That brief on the California Performance Test was easy for me because I had developed the habits for writing appellate briefs. Like most JDs, I had written a brief in Legal Writing class in law school. In fact, I had also done moot court, so I had written more briefs than most JDs. But I had not written enough briefs in law school to develop habits. Today, not just from my own experience in California, but also from reading my bar-prep students’ papers for many years, I know that the best preparation for the MPT is to spend time working in a law office. Over and over again, my own experience is confirmed. Students who have worked in a law office do better on the MPT. The difference is the habits such a job creates. Habits are key.

For Bar Candidates Who Cannot Work in a Law Office the Answer is to Learn a System for the MPT

What can bar candidates do who cannot develop the habits for writing briefs, memos, letters, and so on, in a law office? After much serious thought, I decided that without habits for briefs, memos, and so on, the next best thing is to learn a system for doing the MPT itself. With a system, bar candidates can make using the system into a habit. But where can a bar candidate look for serious MPT bar-prep?

The National Conference of Bar Examiners (NCBE) Offers Released MPTs

The National Conference of Bar Examiners (NCBE) itself provides abundant released MPT tasks and point sheets. For some bar candidates that is enough. With due respect to the NCBE, however, they provide no system. If a bar candidate needs help with the MPT, those materials are just saying Go practice! Many candidates have trouble managing time on the MPT. Doing more tasks does not teach them to manage time. Nor does it help bar candidates to organize the materials. The MPT tasks are too different from one another: doing many tasks does not build habits, or even skills. The Point Sheets that the NCBE provides give an abundance of information about points a candidate could make, but they do not teach candidates how to do the task.

Many Students’ Will Look First to the Big Commercial Bar Review Courses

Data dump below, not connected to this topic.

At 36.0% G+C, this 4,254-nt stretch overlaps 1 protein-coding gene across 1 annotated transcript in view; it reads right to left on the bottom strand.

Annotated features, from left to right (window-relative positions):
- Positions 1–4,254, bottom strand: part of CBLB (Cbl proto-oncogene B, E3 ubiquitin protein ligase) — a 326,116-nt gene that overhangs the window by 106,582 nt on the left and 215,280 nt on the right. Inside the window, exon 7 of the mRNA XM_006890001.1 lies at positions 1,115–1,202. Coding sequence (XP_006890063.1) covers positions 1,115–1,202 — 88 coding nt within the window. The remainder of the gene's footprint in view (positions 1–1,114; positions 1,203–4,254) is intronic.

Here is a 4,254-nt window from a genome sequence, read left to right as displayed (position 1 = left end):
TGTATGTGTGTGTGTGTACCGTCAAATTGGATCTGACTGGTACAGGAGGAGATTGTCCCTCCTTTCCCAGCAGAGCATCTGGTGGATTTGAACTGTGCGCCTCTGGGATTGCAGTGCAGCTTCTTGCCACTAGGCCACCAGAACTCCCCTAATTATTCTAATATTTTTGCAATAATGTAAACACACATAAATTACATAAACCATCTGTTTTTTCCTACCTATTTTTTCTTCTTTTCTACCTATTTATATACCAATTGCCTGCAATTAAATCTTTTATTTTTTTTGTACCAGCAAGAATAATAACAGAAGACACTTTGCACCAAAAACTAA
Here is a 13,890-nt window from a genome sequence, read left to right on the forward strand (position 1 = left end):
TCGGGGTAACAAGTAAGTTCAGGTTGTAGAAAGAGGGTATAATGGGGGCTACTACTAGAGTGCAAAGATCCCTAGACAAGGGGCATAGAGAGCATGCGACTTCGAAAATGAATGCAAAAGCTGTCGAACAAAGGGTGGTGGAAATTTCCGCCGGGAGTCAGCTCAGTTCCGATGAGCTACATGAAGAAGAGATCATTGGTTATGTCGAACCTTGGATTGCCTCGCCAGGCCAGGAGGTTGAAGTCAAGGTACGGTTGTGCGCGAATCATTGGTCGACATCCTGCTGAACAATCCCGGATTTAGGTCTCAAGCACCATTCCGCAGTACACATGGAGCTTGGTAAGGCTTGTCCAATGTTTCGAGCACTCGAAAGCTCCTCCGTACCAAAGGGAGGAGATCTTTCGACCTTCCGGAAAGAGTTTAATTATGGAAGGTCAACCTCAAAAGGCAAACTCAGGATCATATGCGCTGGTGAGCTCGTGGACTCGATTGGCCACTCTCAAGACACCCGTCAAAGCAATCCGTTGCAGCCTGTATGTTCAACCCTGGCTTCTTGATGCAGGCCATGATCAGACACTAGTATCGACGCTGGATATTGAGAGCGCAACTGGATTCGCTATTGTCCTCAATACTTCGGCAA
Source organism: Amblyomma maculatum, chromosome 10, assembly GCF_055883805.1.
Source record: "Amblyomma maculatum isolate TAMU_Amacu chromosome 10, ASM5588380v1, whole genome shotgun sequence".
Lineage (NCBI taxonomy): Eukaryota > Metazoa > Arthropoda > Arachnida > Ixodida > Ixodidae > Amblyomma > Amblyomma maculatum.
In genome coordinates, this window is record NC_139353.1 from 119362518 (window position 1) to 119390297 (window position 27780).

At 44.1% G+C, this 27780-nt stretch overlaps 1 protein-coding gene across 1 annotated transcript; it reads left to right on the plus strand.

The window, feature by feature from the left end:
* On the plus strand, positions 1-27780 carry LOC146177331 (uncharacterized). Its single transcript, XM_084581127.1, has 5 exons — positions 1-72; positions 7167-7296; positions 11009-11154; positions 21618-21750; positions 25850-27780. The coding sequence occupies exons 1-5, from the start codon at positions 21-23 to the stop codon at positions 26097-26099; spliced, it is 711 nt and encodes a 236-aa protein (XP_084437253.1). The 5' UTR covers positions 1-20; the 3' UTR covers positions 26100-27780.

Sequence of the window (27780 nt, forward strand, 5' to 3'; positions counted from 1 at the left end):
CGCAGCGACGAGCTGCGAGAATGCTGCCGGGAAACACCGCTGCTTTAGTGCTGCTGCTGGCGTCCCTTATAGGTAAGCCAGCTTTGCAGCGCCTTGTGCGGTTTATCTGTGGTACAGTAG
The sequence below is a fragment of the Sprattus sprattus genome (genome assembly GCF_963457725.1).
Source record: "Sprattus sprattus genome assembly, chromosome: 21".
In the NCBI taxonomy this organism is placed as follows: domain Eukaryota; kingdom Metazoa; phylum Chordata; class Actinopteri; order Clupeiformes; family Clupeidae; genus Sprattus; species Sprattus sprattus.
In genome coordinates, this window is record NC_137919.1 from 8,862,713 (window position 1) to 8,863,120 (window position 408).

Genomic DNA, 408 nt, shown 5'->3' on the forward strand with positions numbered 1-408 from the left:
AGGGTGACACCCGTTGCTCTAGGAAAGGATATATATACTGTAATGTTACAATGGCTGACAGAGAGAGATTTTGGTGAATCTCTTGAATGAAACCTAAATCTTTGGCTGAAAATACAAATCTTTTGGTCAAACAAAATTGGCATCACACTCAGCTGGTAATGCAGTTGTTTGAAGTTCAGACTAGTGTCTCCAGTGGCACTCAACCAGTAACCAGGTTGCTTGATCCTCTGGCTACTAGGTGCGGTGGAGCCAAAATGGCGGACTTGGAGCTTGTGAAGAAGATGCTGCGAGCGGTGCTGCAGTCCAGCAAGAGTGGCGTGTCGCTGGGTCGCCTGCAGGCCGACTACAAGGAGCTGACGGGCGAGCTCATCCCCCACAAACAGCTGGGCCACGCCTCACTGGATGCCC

The big commercial bar review courses all include the MPT in their programs. To be sure, most bar candidates will do well enough just relying on this instruction. But if a bar candidate needs work on the MPT, will the big bar courses be the best preparation? Especially for candidates who have not worked in a law office? Alas, no.

From what I understand, the big courses give bar candidates a few hints, and they demonstrate one or two MPT examples. Then they hand out a stack of old MPT exams, and they say “Go practice!”

Practicing the MPT Does Not Solve the Problem for Most People

But if the bar candidate can’t finish MPT tasks inside 90 minutes to start out with, what good does it do to practice not finishing inside 90 minutes, over and over again? These courses cannot offer enough practice on any given task to develop habits. Likewise, if the bar candidate can’t understand task memos and find the issues in a task memo, how can a lot of practice help? Nor can LLM who has never written even one appellate brief learn how to do it in one of the big bar review courses.

Here’s what the great master teacher of legal writing, Professor Louis Sirico, said when the book Perform Your Best on the Bar Exam Performance Test (MPT) came out:

As far as I can tell, the large commercial bar review courses have yet to fully master how to train students to take the MPT. . . .”